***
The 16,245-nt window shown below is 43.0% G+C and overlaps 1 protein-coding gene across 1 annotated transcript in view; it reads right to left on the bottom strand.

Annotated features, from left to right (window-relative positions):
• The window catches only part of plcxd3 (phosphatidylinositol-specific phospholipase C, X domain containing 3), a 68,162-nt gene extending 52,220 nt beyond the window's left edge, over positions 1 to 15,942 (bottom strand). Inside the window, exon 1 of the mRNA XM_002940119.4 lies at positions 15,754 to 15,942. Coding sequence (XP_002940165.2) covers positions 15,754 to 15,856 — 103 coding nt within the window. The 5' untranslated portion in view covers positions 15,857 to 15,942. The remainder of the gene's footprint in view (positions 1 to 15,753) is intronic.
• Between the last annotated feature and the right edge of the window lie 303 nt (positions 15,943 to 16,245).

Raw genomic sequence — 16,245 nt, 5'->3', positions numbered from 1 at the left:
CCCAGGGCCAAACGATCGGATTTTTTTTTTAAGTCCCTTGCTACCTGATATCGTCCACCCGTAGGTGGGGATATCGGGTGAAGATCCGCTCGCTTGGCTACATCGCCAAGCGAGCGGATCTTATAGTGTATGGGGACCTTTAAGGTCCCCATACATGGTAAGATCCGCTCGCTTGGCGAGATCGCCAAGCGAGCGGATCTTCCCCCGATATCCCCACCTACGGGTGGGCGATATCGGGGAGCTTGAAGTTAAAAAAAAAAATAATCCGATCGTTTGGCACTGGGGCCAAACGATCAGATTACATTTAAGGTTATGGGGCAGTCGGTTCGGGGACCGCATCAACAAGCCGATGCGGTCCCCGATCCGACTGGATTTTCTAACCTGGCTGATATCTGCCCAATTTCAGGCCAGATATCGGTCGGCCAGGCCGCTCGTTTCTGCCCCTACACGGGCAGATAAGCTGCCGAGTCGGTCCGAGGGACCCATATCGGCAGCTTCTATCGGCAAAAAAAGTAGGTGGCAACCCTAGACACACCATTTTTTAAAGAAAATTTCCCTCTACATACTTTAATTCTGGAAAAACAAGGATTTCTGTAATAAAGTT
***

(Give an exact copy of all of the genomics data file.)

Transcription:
The 16,245-nt window shown below is 43.0% G+C and overlaps 1 protein-coding gene across 1 annotated transcript in view; it reads right to left on the bottom strand.

Annotated features, from left to right (window-relative positions):
• The window catches only part of plcxd3 (phosphatidylinositol-specific phospholipase C, X domain containing 3), a 68,162-nt gene extending 52,220 nt beyond the window's left edge, over positions 1 to 15,942 (bottom strand). Inside the window, exon 1 of the mRNA XM_002940119.4 lies at positions 15,754 to 15,942. Coding sequence (XP_002940165.2) covers positions 15,754 to 15,856 — 103 coding nt within the window. The 5' untranslated portion in view covers positions 15,857 to 15,942. The remainder of the gene's footprint in view (positions 1 to 15,753) is intronic.
• Between the last annotated feature and the right edge of the window lie 303 nt (positions 15,943 to 16,245).

Raw genomic sequence — 16,245 nt, 5'->3', positions numbered from 1 at the left:
CCCAGGGCCAAACGATCGGATTTTTTTTTTAAGTCCCTTGCTACCTGATATCGTCCACCCGTAGGTGGGGATATCGGGTGAAGATCCGCTCGCTTGGCTACATCGCCAAGCGAGCGGATCTTATAGTGTATGGGGACCTTTAAGGTCCCCATACATGGTAAGATCCGCTCGCTTGGCGAGATCGCCAAGCGAGCGGATCTTCCCCCGATATCCCCACCTACGGGTGGGCGATATCGGGGAGCTTGAAGTTAAAAAAAAAAATAATCCGATCGTTTGGCACTGGGGCCAAACGATCAGATTACATTTAAGGTTATGGGGCAGTCGGTTCGGGGACCGCATCAACAAGCCGATGCGGTCCCCGATCCGACTGGATTTTCTAACCTGGCTGATATCTGCCCAATTTCAGGCCAGATATCGGTCGGCCAGGCCGCTCGTTTCTGCCCCTACACGGGCAGATAAGCTGCCGAGTCGGTCCGAGGGACCCATATCGGCAGCTTCTATCGGCAAAAAAAGTAGGTGGCAACCCTAGACACACCATTTTTTAAAGAAAATTTCCCTCTACATACTTTAATTCTGGAAAAACAAGGATTTCTGTAATAAAGTT